Florida Health Justice Project issues Advocate's Guide to the Florida Long-Term Care Medicaid Waiver
Miriam Harmatz, J.D., Co-Director
Florida Health Justice Project
Office: (786) 558-4950
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(MIAMI) – Government-subsidized health-care benefits are critical for low-income Florida seniors – particularly those who are frail and disabled – but they can be hard to come by, which is why attorneys at the nonprofit Florida Health Justice Project (FHJP)and Legal Services of Greater Miami Inc. have published a guide for those advocates engaged in helping seniors access long-term care and related services under Florida Medicaid.
The Advocate's Guide to the Florida Long Term Care Medicaid Waiver, made available online thanks to the Florida Justice Technology Center (FJTC), concerns long-term services and supports that are essential to remaining at home or in the community rather than in a nursing home.
“For Florida seniors who want to stay out of a nursing home after they can no longer handle the routines of daily living, these services are critical, but like many Medicaid services, navigating the system is complicated,” said Miriam Harmatz, co-director of the Florida Health Justice Project, a new nonprofit advocacy organization. Earlier this year, the project prepared The Advocate’s Guide to the Florida Medicaid Program.
“These guides exemplify our mission and work,” Harmatz said. “Through collaboration with local legal services programs, FJTC and national partners, including Justice in Aging, we’re providing valuable resources for Florida’s legal aid and pro bono advocates who are helping clients get medically necessary services.” This is the second such collaboration between FHJP and FJTC.
As with The Advocate’s Guide to the Florida Medicaid Program, FJTC took the lead on dissemination by turning both guides into online, interactive versions.
“The advocate community plays such an important role in expanding access to justice, because they’re typically the ones advising and assisting those in need,” FJTC Project Manager Joseph Schieffer said. “We wanted to create something that would amplify their work and streamline the process to find information. Having the guide online makes it easier for advocates to navigate the content and share it with others.”
Long-term care – including both nursing home and community-based care – are both part of Florida Medicaid’s Long-Term Care Program. The new guide, however, focuses exclusively on the part of the program for those living at home or in the community, which falls under Florida Medicaid’s long-term care “waiver.” Under federal law, waivers allow states to provide home and community support services to a set number of people as an alternative to institutional care.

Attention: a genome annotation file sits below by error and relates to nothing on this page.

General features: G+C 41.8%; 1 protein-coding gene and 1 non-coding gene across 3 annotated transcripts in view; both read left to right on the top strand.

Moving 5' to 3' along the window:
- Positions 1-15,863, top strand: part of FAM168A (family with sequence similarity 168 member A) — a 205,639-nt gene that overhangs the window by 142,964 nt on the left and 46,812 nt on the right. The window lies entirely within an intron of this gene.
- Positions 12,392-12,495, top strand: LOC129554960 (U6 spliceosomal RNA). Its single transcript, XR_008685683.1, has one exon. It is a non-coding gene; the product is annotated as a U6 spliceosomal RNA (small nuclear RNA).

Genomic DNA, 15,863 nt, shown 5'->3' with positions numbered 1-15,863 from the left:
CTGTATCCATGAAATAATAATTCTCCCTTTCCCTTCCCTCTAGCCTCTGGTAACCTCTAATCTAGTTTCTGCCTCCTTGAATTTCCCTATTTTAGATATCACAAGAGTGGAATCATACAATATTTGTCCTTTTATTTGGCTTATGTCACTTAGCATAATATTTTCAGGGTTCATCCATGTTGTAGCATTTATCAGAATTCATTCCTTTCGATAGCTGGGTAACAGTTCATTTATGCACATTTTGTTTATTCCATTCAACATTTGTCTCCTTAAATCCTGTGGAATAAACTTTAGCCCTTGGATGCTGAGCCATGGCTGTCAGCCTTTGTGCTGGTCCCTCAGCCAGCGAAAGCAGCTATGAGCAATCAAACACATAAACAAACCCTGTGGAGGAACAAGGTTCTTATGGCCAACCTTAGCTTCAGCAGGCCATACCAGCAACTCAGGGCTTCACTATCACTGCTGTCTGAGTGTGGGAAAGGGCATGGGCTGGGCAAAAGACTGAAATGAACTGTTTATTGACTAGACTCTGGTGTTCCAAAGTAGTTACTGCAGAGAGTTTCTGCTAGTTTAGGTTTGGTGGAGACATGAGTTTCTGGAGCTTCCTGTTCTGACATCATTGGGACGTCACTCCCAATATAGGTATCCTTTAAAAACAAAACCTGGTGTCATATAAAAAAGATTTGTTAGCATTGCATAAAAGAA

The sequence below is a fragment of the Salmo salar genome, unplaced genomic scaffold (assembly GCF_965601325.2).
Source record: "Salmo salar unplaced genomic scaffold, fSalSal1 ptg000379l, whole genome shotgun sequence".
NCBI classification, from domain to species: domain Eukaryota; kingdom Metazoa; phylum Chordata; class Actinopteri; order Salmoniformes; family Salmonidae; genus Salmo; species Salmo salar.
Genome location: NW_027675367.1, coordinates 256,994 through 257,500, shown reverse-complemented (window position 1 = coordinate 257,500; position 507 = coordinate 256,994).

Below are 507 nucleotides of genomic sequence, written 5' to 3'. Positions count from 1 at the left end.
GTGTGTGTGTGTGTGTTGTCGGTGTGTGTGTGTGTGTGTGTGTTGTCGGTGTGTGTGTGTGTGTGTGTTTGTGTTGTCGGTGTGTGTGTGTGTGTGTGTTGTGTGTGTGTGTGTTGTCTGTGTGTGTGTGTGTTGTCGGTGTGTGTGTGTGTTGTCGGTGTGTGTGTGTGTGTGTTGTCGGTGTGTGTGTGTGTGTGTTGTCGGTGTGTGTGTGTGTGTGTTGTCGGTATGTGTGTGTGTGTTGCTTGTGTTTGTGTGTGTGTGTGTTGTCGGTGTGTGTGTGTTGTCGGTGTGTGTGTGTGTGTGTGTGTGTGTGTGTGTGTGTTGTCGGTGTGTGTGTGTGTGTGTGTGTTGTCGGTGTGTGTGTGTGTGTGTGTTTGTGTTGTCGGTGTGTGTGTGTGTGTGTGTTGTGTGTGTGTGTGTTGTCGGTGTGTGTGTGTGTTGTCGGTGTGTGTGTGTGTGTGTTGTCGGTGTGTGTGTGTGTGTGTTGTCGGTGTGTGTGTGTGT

Also known as “home and community-based services,” the covered services are not typically available through Medicare or standard medical insurance, such as personal-care aides and private-duty nursing.
Nationwide, over half of people turning 65 will at some point develop a severe disability or medical condition that will require home and community-based services. Over 100,000 Floridians currently receive services through Florida Medicaid’s long-term care waiver, with over 50,000 on a waiting list.
The guide provides advocates with an overview of the authority governing Florida's Medicaid managed care long-term care waiver and a roadmap addressing basic questions including:
Jocelyn Armand, Legal Services of Greater Miami advocacy director, co-authored the guide with Harmatz, Katy DeBriere, co-director of the Florida Health Justice Project, and Michelle Adams, research assistant.
"The Advocate’s Guide is a much-needed resource for advocates and consumers alike. The guide’s road map helps navigate one of the most complex parts of the Medicaid program. We are extremely appreciative to the Florida Health Justice Project for the opportunity to collaborate on this crucial endeavor,” Armand said.
Anne Swerlick, health policy analyst with the Florida Policy Institute, endorsed the guide.
“This guide is an invaluable tool for Florida advocates seeking to ensure that consumer protection policies are implemented to protect Florida’s frailest residents,” Swerlick said.
Pro bono technical support for the guide also came from other groups, including Justice in Aging, a national organization that uses the power of law to fight senior poverty by securing access to affordable health care, economic security, and the courts for older adults with limited resources.
About the Florida Health Justice Project
A new nonprofit advocacy organization, the Florida Health Justice Project seeks to improve access to affordable health care for Floridians, with a focus on vulnerable low-income populations. FHJP expands the advocacy community’s capacity to resolve individual access issues and educate consumers; identify and address systemic barriers to healthcare; and protect Medicaid and other safety-net programs.
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The Florida Health Justice Project, a nonprofit organization, recognizes that access to quality and affordable health care is a human right and engages in comprehensive advocacy to expand healthcare access and promote health equity for vulnerable Floridians.
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